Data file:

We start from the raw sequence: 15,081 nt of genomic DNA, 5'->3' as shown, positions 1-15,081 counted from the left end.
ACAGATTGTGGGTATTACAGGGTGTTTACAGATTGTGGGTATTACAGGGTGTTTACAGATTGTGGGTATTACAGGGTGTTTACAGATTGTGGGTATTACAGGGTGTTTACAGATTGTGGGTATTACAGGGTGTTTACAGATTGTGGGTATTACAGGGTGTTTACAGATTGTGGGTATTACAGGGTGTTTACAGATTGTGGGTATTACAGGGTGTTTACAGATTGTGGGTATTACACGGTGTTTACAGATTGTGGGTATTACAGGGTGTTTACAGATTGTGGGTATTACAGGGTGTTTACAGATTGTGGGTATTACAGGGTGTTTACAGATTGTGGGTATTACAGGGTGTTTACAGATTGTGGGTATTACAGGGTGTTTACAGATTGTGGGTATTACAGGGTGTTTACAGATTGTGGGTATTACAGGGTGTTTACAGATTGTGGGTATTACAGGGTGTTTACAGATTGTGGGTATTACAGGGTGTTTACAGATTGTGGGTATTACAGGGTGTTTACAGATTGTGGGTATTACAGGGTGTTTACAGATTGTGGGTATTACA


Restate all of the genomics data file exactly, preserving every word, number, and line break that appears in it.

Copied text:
We start from the raw sequence: 15,081 nt of genomic DNA, 5'->3' as shown, positions 1-15,081 counted from the left end.
ACAGATTGTGGGTATTACAGGGTGTTTACAGATTGTGGGTATTACAGGGTGTTTACAGATTGTGGGTATTACAGGGTGTTTACAGATTGTGGGTATTACAGGGTGTTTACAGATTGTGGGTATTACAGGGTGTTTACAGATTGTGGGTATTACAGGGTGTTTACAGATTGTGGGTATTACAGGGTGTTTACAGATTGTGGGTATTACAGGGTGTTTACAGATTGTGGGTATTACACGGTGTTTACAGATTGTGGGTATTACAGGGTGTTTACAGATTGTGGGTATTACAGGGTGTTTACAGATTGTGGGTATTACAGGGTGTTTACAGATTGTGGGTATTACAGGGTGTTTACAGATTGTGGGTATTACAGGGTGTTTACAGATTGTGGGTATTACAGGGTGTTTACAGATTGTGGGTATTACAGGGTGTTTACAGATTGTGGGTATTACAGGGTGTTTACAGATTGTGGGTATTACAGGGTGTTTACAGATTGTGGGTATTACAGGGTGTTTACAGATTGTGGGTATTACAGGGTGTTTACAGATTGTGGGTATTACA